In a July 17 interview with E-International Relations, the world’s leading open access website for students and scholars of international politics, Associate Professor of Political Science Stacey Philbrick Yadav discusses the current state of Middle East political science research, the political circumstances of the Yemeni-Saudi war and the humanitarian fallout of that war.
Regarding the relatively small amount of media coverage the war has received, she explains that in the West, “part of the indifference or underreporting stems from understandably divided attention — the Syrian crisis is more immediate, in its geography, in the way the refugee crisis is reshaping European politics, etc. But it’s also hard to challenge the Saudi role and U.S. and European support for that role. In this regard, I’m proud to have joined with the overwhelming majority of North American and European academics who work on Yemen in publishing several open letters addressing the humanitarian crisis and the role of our own governments in supporting the war, but we have found ourselves swimming against the stream.”
As for the millions of Yemeni citizens displaced due to the war, “those who are able to leave are mainly leaving for the Horn of Africa, which is itself deeply unstable,” Philbrick Yadav says. “But given its geography and the partial blockade, most Yemenis are trapped, and food insecurity has reached near-famine levels in multiple parts of the country. Again, given the political cover and logistical assistance that the U.S. has provided for the continuation of this war, as an American, I hang my head.”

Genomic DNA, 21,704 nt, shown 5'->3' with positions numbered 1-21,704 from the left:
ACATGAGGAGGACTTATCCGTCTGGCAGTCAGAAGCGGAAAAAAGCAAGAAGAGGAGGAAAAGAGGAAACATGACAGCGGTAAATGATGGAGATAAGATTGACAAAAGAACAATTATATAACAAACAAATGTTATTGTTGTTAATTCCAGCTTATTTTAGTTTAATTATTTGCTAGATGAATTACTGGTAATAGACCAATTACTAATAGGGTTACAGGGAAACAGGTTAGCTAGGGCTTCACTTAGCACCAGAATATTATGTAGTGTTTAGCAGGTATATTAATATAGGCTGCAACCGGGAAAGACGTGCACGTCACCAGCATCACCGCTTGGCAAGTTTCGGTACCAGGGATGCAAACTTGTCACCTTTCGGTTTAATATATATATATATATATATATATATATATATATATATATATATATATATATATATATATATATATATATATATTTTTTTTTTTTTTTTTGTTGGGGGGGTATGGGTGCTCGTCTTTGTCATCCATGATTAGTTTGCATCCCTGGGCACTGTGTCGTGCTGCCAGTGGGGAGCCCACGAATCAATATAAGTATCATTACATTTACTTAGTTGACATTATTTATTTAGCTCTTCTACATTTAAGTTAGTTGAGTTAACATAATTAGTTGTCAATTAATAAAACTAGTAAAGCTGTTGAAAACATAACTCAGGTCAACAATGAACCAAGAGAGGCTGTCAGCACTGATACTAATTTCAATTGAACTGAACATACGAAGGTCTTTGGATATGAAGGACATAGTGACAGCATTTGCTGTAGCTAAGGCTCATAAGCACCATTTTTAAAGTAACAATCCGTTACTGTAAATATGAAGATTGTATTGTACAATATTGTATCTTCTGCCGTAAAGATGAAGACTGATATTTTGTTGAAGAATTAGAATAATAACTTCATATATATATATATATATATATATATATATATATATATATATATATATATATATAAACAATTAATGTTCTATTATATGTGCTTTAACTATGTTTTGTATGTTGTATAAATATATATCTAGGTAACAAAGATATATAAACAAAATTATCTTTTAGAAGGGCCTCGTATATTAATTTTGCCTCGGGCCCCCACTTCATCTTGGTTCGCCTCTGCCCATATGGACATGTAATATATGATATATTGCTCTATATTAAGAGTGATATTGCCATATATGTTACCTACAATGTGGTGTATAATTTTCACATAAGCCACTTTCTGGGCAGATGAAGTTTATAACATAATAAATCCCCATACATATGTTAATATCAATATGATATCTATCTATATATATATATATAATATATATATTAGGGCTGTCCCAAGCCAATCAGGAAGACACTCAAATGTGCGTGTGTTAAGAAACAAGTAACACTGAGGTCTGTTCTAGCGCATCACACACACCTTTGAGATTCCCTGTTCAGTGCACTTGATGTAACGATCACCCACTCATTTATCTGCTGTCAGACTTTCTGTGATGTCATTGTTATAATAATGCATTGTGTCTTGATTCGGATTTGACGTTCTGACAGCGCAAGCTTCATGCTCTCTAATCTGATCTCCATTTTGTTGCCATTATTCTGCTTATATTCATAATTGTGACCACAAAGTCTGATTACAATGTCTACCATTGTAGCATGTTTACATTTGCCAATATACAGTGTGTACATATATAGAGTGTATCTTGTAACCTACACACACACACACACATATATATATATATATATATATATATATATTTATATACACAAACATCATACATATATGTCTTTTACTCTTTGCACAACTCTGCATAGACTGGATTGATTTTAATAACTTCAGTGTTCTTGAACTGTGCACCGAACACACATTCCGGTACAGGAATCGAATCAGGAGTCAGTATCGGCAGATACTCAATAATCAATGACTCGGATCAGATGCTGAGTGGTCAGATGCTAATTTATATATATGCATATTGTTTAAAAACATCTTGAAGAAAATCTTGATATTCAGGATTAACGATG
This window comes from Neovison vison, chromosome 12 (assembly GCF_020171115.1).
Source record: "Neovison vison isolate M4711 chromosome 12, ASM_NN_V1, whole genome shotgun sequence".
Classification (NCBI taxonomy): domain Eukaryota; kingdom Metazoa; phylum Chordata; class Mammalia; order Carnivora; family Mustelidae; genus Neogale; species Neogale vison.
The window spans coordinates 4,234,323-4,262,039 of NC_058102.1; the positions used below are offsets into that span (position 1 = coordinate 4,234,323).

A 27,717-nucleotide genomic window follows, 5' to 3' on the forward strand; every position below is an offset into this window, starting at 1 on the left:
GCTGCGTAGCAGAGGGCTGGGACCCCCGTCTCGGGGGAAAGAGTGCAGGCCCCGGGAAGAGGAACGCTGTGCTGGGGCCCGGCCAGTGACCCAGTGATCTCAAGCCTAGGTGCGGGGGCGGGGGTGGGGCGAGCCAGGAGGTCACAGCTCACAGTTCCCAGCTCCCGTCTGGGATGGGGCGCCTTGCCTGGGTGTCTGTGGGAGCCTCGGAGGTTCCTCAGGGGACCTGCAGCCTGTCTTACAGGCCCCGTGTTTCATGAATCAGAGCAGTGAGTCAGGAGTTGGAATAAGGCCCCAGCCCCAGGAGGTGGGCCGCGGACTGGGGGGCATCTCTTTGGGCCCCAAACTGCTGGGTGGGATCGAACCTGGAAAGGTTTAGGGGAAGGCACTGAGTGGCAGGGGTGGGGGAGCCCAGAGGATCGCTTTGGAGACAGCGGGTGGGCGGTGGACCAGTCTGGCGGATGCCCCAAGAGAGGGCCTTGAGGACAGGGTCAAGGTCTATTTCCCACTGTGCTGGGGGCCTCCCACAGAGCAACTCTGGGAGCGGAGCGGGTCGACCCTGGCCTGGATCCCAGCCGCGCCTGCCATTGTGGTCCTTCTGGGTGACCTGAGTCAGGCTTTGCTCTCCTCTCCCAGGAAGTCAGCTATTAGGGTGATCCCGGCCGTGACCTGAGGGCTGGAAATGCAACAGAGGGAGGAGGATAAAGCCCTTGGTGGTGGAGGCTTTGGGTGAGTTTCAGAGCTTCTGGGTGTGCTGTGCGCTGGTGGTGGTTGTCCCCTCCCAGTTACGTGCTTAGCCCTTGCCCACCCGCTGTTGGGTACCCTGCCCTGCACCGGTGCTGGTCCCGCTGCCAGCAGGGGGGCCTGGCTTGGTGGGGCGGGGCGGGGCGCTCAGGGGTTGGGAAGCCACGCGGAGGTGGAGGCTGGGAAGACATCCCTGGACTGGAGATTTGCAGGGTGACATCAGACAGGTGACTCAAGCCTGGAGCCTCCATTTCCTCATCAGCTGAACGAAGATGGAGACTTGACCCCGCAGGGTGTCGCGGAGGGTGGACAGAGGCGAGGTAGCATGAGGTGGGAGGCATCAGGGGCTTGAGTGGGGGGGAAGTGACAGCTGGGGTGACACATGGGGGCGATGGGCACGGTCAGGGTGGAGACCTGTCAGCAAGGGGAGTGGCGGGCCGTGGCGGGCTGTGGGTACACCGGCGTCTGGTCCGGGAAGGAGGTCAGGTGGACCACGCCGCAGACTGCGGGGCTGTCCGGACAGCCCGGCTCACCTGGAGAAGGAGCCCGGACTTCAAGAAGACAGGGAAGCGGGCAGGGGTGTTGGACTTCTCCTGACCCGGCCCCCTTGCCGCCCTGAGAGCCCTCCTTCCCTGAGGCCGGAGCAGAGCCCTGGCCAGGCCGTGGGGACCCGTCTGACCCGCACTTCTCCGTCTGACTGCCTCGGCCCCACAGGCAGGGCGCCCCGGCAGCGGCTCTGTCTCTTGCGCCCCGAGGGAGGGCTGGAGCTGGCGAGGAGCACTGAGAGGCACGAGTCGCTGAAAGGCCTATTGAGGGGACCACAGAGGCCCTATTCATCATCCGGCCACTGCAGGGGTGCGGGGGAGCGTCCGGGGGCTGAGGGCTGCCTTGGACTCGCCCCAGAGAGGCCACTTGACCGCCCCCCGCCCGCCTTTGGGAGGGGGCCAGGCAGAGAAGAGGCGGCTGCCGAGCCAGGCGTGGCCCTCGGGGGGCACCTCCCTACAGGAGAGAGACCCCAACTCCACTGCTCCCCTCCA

Read the full interview here.
Philbrick Yadav, who has lived in Yemen and is a member of the executive committee of the American Institute of Yemeni Studies, has been writing about Yemen’s opposition politics for more than a decade. Since Yemen’s uprising in 2011, she’s published a book exploring the dynamics of Islamist activism and alliance building, and articles in several academic journals, including The International Journal of Middle East Studies and Middle East Report. Recently, she has published on the Yemeni uprising on The Washington Post political blog, “The Monkey Cage.”
A member of the HWS faculty since 2007, Philbrick Yadav earned a Ph.D. in political science from the University of Pennsylvania and a B.A. in anthropology and Middle Eastern studies from Smith College, and has spent several years conducting field research in Yemen, Lebanon and Egypt. Before joining the Colleges, she taught at Mount Holyoke College, and in 2008 was a visiting scholar at the Harvard Academy for International and Area Studies.